Perry Is Not Selling The Lottery But The State’s Monopoly On Gambling

Posted in 80th Legislature, Around The State at 11:35 am by wcnews

Another article on the lottery, Lottery could get face-lift in sale. In it we learn more about the plan, expanded gambling and that the asking price is still going up.

The Texas Lottery might look quite different under a private operator if the state opens the door to online games, casino-style Keno and video slot machines as suggested by financial firms that have consulted with Gov. Rick Perry’s office.

Documents prepared by three firms seeking to manage the deal for the state say the sale price would range from $14 billion to $28 billion, depending on the buyers’ ability to increase profits by expanding gaming in Texas.

That may mean legalizing video slots or letting people buy tickets at home on their digital televisions, according to the documents reviewed by the Associated Press.

Now we know why a corporation would pay so much for the lottery. Because they would not be buying just the lotteryonly but access to Texas and all it’s gambling possibilities. Video Lottery Terminals (VLT’s) were very close to passing the Senate a couple of years ago. Now with the long-term budget mess that was created last year with the Perry, Craddick, Dewhurst Tax Swap, Perry wants to play a shell game with the lottery. Sell it to pay for schools, a weak health care plan, and cancer research.

What Gov. Perry is selling is the state’s monopoly on gambling in Texas. This privatization scheme like all others will, almost certainly, include a non-compete agreement. Meaning this will be the only game in town, or state, as the case may be. As EOW has said before, Gov. Perry, whatever his reason, is dead set on selling the lottery and will tell any story of festivus miracles he can to get this done. His numbers are bad and there are many skeptics as the plan stands now:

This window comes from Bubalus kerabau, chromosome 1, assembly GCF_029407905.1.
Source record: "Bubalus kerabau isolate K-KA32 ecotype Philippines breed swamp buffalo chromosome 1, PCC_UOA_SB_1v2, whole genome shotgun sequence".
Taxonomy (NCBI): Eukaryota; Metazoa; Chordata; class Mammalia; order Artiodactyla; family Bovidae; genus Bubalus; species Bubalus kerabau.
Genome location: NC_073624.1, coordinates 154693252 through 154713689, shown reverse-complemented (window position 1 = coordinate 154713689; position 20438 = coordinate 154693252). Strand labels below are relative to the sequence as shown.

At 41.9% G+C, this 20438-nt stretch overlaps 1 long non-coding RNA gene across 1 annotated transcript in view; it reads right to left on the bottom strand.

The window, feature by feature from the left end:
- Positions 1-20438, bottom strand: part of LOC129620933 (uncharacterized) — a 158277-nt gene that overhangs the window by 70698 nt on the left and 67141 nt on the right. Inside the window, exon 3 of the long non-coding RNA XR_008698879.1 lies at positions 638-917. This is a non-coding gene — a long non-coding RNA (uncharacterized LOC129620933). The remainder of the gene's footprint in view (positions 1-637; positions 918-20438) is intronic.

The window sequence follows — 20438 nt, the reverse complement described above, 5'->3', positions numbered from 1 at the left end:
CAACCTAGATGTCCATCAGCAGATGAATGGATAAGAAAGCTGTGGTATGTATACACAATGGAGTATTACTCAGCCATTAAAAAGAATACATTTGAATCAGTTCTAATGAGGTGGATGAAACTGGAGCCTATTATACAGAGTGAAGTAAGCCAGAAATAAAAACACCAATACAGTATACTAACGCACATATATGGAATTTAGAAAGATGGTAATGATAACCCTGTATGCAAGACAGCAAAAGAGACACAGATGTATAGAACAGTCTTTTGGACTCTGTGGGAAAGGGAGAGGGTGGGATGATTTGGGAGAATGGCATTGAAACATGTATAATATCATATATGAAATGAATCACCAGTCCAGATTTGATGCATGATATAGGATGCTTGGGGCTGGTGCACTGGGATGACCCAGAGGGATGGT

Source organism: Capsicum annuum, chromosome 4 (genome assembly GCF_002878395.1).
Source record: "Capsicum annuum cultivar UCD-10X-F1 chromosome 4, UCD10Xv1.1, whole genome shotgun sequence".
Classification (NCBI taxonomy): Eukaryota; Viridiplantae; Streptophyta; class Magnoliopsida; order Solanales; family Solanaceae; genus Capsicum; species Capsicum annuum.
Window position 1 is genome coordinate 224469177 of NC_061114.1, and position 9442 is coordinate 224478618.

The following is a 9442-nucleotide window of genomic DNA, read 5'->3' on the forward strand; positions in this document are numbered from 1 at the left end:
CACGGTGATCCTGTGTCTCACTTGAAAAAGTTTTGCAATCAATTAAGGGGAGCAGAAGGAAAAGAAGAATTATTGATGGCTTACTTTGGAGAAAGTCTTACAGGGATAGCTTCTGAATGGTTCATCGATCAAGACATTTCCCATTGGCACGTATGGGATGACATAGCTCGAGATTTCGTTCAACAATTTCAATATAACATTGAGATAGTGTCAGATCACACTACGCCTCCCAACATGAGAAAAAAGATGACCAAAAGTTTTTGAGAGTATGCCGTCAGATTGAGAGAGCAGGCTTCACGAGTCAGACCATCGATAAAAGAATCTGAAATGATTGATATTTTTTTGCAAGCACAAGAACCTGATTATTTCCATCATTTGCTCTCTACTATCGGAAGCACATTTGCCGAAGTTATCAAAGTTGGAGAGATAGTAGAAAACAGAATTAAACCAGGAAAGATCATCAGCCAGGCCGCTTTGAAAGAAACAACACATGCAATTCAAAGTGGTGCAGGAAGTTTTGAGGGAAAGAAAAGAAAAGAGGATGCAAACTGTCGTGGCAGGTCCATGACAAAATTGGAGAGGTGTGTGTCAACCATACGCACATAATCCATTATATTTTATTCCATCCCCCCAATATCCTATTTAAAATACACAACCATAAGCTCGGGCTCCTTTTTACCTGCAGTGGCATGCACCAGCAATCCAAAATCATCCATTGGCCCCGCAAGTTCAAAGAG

Where would it leave Texas? The lottery earns about $1 billion a year for schools, a sizeable part of the $13.2 billion the state annually provides for education. Under Perry’s proposal, the trust established for education would provide $800 million a year, $200 million less than the lottery gives now.

Perry said the trusts would bring in $300 million more a year than lottery ticket sales, but he is asking a lot more of that money — if it actually amounts to as much as the governor says.

Critics argue that the $800 million figure for education is suspect because it is based on a 9 percent interest rate, which some say can’t be maintained year in and year out. Skeptics include state Rep. Warren Chisum, R-Pampa, chairman of the House Appropriations Committee.

State Sen. Kirk Watson, D-Austin, said there is much to learn before even considering selling the lottery. “What do we have to lose?” asked Watson, a cancer survivor. State Rep. Dawnna Dukes, D-Austin, said the idea was a surprise that needs careful scrutiny.

So yes it’s worth a bunch more than $28 billion to buy the monopoly on gambling in Texas, that’s why the price keeps going up. But the governor’s buddies want to buy it on the cheap.

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